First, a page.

First, I applaud your courage for reaching out on this. It's such an emotional thing.
Hitting a parent means the child does not respect you, for whatever reason. This is Child development, 101. It could be temporary, it could be longer-lasting. Either way, she knows that hitting is not ok, and is doing it because she is upset. It does NOT mean that she does not love you, or care for you, etc. It DOES mean that she is hurting in some way.
The important thing is to address it calmly but firmly, explaining that we do not hit, that it is not ok. Tell her that it hurts mommy (but don't go as far as making her kiss it. That's a bit silly.) Tell her that you love her very much and that you know she is a wonderful girl who is capable of not hitting.
Setting clear boundaries in a calm, non-dramtic way is one way that children learn to respect us. It says, "I am the mommy, and I am teaching you what is ok and not ok because I love you so much."
The worst thing you can do is punish her by putting her in a time out. Children at this age do not understand a timeout. They interpret it as being "sent away" or isolated, which of course, it is. It is punitive, meant to "punish" bad behavior.
Your daughter hitting you is not deliberately trying to hurt you (bad behavior). She just does not have the vocabulary to express how she is feeling, and is also dealing with rising hormones in her little body. All of this is pretty tough on a little kid. I know it's also tough on us moms (my son tries me all the time), but the best thing we can do for them is to extend our compassion ("mommy knows you are frustrated (sad / upset) and I'm sorry about that. And I also want you to know that it's not ok to hit mommy."
Acknowledging our children's feelings --without labeling them as good/bad -- is one of the MOST important things we can do to develop their healthy self-esteem. It sends them the message loud and clear that their feelings are real, acknowledged and allowed. In the absence of this acknowledgement, children grow up thinking it's not ok to be frustrated, or angry, or even resentful, so they bottle them up and let loose later in life.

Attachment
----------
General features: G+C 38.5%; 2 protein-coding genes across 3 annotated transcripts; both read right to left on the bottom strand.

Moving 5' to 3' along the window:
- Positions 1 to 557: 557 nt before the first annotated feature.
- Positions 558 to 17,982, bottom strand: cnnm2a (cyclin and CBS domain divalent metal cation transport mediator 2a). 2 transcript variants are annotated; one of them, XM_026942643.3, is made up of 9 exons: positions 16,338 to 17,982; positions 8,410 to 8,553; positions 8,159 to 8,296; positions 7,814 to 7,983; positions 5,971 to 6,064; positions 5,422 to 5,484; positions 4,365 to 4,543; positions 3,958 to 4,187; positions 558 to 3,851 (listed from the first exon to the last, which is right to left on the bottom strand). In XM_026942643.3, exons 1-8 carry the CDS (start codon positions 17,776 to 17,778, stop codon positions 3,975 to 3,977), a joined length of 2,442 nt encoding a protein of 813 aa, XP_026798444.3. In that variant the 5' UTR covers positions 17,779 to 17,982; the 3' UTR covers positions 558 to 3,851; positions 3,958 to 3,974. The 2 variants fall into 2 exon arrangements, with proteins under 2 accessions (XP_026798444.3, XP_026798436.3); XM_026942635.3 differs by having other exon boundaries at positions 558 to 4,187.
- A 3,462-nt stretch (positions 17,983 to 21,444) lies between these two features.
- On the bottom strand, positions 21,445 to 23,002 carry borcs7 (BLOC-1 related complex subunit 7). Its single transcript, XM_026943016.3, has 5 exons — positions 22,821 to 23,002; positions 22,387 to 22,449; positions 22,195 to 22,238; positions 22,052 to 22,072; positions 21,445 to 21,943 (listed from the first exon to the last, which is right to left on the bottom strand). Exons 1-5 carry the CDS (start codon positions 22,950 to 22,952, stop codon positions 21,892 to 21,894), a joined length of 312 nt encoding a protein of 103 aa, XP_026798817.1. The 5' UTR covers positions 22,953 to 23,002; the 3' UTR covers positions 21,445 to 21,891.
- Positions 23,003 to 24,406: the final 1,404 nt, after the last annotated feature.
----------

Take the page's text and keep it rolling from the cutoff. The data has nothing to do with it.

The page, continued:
I am not an expert, but I have read and talked to experts on this subject. My longest standing friend of 17 years is a renowned Montessori Teacher Trainer, and has been in the world of child development for over 25 years. I have been fortunate to receive lots of great input from her on child development stuff.
She runs a well-nown Montessori school for children from age 3 to grade 6 - with over 200 students. They have recently incorporated positive discipline vs. timeouts - for all ages.
One last note, I was recently touring private preschools in the SFV and one of the teachers wanted to convert her 2 and 1/2 year-old classroom to positive discipline. She started by having the children come up with the list of "ok" and "not ok" choices, explaining that they always had a choice of which behavior to use. An astonishing thing happened: the children had no trouble creating a long list of "not ok" behaviors but had difficulty coming up with even a few ok behaviors. What this tells us is that by age 2 and 1/2, the feedback most children get from their parents / caregivers is mostly about what they are doing wrong (not ok choices), rather than reinforcing what they are doing right. It certainly opened my eyes! Yikes! Gotta do more positive feedback in our house!
I wish you all the best as you sort this out. And having used the services of the Regional Center myself, it might be a good idea to have an early intake to screen out any developmental issues.